VT:  What 40 years from now? I don't even know if the Earth will last 40 years from now. The Earth might last, but I don't know if the actual people will. I like to stay on the positive ship and be optimistic, but with factory farming like 85% of the world are fed through their dairy and poultry...pork, beef whatever. As far as those lifestyles and the way they do the factory farming, if you look at the statistics to keep feeding the populace the way they are feeding, they would have to implement something. You know something to keep the waste products and waste by products from those farms from becoming something crazy. Because you know, with the increase in population, if they don't increase they way they keep up something gnarly could happen. We could have a crazy pandemic, such as avian flu or mad cow disease, but something even worse. It could sustain, but I don't know. What if we get what we want? What do we want? World Peace. We get world peace and no one is killing each other, but people are just fucking and making tons and tons of new kids. Then all of a sudden, 40 years from now there is six billion to the sixth power [people]. I don't know, I mean, we are going to have to think of an alternative food source. I am not talking about Soylent Green. Hopefully, someone will figure out how to grow meat. Or maybe people will be able to thrive off rice and tapioca.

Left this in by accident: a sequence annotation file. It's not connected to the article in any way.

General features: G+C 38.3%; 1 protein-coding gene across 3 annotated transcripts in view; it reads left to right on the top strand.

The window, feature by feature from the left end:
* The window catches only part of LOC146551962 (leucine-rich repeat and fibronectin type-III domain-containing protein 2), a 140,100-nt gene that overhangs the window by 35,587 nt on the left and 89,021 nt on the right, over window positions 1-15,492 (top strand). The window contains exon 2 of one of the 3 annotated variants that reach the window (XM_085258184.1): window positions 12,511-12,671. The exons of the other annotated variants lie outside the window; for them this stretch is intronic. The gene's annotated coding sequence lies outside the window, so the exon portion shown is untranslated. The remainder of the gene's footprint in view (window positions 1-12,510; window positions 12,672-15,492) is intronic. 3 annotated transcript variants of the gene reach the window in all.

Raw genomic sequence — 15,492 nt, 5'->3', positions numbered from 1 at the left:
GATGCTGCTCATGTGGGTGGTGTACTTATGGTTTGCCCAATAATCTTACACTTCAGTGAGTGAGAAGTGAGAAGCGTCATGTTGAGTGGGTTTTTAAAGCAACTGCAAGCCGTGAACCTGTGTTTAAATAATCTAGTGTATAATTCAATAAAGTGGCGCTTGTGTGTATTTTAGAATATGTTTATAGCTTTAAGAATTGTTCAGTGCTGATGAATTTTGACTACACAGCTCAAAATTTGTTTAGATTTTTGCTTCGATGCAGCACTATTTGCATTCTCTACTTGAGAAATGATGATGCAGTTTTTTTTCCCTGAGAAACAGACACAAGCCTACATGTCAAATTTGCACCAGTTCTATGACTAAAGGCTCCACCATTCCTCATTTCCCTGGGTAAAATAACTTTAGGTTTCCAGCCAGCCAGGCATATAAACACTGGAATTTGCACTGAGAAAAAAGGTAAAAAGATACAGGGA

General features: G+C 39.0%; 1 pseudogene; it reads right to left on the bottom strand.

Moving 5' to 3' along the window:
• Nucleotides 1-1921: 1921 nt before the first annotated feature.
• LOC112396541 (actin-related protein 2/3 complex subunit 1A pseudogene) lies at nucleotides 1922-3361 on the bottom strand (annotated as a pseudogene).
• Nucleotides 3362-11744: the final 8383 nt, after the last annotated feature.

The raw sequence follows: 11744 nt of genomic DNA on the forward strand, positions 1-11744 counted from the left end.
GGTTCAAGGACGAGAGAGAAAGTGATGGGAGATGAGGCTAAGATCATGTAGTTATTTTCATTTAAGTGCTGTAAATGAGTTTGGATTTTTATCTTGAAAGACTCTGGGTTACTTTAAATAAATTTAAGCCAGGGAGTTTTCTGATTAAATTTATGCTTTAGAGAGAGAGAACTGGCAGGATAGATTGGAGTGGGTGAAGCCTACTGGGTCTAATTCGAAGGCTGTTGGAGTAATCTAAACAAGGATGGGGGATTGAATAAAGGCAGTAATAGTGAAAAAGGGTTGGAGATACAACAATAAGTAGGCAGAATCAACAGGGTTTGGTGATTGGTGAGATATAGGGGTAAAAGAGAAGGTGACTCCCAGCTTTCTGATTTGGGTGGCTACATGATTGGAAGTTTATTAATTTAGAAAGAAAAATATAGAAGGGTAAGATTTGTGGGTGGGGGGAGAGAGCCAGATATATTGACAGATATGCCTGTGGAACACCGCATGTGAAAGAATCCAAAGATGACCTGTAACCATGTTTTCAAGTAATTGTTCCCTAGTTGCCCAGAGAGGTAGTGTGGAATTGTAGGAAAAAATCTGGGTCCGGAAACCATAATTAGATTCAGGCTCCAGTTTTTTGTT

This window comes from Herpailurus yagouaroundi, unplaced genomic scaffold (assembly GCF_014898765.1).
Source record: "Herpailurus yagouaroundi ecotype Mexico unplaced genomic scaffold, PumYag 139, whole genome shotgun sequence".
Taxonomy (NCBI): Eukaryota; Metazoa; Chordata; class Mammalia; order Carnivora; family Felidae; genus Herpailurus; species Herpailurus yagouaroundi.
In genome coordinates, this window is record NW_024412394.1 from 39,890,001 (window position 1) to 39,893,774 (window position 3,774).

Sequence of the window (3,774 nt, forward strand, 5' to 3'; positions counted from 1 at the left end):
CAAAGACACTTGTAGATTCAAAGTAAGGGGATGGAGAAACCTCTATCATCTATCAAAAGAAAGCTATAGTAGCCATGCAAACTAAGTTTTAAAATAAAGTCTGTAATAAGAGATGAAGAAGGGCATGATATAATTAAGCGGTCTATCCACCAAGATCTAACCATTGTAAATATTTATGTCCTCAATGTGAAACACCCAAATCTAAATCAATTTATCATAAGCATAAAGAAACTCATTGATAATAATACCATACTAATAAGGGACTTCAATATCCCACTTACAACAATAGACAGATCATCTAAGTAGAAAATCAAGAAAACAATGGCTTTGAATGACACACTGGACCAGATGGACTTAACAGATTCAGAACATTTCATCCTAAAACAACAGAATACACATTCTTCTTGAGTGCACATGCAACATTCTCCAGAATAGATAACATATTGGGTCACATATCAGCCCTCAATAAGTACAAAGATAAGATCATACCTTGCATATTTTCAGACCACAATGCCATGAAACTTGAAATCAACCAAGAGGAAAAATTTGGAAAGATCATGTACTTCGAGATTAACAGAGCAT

BnR: Well if there is that many people we are going to be living on top of each other at that point. We are going to have to find somewhere else to live.

VT:  That's true. I don't know. Especially in the cities. I don't know if you have been out in the desert in a while, there's lots of places to live. I think people are just on top of each other. If you look at where the populations are..there is more places to live. There could be places to live underground. I think we just have to plan ahead. I think people should stop thinking retroactively and start to forward think. Stop worrying about what pants people wore in the 60s and 70s and start thinking about what we are going to be doing in the 20s and 30s. You know what I'm sayin?